RSPB Scotland give thanks to funders, supporters and volunteers at special event
Friday 28 October saw the official re-opening of the visitor centre and volunteer facilities at RSPB Scotland Loch of Strathbeg following extensive refurbishments.
RSPB Scotland took the opportunity to thank everyone who has contributed to the improvements particularly the Coastal Communities Fund, the Friends of Strathbeg and the Aberdeen & District RSPB Local Group as well as all the volunteers that make the reserve such a special place for nature.
Martin Auld, Regional Director for RSPB Scotland, said: "It's an honour to be at this special event today to be able to say thank you to all of the funders, supporters and volunteers that help us care for the reserve here at Loch of Strathbeg. We're very proud that the reserve is such an important place for nature - providing homes for rare plants, breeding terns and welcoming nearly 20% of the world's pink-footed geese each autumn - but none of it would be possible without financial and practical support from many partners and individuals."
The official opening was attended by representatives from Scottish Natural Heritage, the North East Biodiversity Action Plan Group, Aberdeenshire Council, Crimond Community Council, Coastal Communities Fund, the Aberdeen & District RSPB Local Group and Friends of Strathbeg, along with regular visitors, volunteers and neighbours.
There was an official ribbon cutting ceremony at 11 am by Elyn Zhang from Coastal Communities Fund, Bill Craigie from Friends of Strathbeg and Mark Sullivan from Aberdeen & District RSPB Local Group in recognition of their contribution to the refurbishment project.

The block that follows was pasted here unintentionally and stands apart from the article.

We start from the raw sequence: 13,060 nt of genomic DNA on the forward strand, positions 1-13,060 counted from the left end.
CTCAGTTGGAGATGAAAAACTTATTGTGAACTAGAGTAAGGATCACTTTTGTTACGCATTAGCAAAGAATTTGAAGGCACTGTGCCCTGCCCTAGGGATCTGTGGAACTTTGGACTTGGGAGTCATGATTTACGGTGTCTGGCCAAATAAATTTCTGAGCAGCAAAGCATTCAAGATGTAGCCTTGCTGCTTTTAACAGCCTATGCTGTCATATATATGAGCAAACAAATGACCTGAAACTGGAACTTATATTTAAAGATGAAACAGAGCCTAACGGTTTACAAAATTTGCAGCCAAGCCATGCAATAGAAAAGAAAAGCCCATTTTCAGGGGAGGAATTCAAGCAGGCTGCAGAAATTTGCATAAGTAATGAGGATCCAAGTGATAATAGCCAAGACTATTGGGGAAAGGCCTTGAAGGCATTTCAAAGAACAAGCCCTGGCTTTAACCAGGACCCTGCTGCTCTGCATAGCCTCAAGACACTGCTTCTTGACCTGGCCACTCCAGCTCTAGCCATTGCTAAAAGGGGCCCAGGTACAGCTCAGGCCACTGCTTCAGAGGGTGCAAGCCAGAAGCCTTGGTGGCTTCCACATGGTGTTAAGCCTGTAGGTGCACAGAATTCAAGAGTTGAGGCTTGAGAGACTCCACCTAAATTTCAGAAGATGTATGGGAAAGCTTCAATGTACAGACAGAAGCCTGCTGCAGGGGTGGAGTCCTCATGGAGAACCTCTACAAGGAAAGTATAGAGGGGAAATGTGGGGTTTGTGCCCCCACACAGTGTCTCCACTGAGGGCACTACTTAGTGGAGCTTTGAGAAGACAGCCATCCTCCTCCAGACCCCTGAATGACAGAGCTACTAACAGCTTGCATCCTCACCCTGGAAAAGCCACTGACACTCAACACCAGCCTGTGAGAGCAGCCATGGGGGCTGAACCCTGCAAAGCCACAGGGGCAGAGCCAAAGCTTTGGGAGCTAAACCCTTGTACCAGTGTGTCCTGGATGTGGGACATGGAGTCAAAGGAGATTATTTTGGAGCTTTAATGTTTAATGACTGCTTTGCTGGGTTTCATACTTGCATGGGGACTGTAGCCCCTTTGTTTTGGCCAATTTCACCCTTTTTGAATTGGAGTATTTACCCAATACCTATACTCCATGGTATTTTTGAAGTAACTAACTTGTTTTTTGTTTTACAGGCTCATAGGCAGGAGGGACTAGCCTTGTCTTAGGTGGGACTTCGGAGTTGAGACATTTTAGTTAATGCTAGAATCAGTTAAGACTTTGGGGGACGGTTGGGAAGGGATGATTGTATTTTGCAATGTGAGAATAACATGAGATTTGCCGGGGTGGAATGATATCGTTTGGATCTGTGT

Environment Secretary Roseanna Cunningham said: "The Loch of Strathbeg is a jewel in Scotland's natural crown: it is Britain's largest dune loch and home to thousands of rare birds, plants and insects. The improved visitor centre will ensure that this internationally important wetland can be enjoyed by even more people, bringing significant economic benefits to the local area, while the refurbished volunteer accommodation and additional facilities, supported by the Coastal Communities Fund, will help conserve this spectacular habitat for generations to come."
RSPB Scotland was awarded nearly £60,000 from the Coastal Communities Fund for the improvements at the Aberdeenshire nature reserve. Their funding went towards relocating the office to next to the visitor centre freeing up more space in the farmhouse to accommodate residential volunteers as well as significantly upgrading the volunteer facilities. This was supplemented by a significant donation by the Friends of Strathbeg which helped get the project going.
RSPB Scotland is also grateful for a donation in memory of Mrs Elsie Duncan, which together with money from the Aberdeen & District RSPB Local Group funded the addition of a new window in the visitor centre and for donations from Bell Ingram Design and the family of Euan Wright that provided an excellent new viewing screen in his memory.
On behalf of the Friends of Strathbeg, Bill Craigie, said: ""I'm sure all the many supporters who bought bird food and nest boxes from us [Friends of Strathbeg] will be delighted to see the excellent new facilities that the profits were spent on." Mark Sullivan is the Chairman Aberdeen & District RSPB Local Group, he added: ""The Aberdeen and District RSPB Local Group has supported the Loch of Strathbeg nature reserve since the Group's formation over 40yrs ago, both financially and with practical conservation. This is our premier reserve and a great place to enthuse people about our fantastic wildlife. The Group is particularly proud to have supported the new viewing window in the centre which allows visitors to get closer to nature."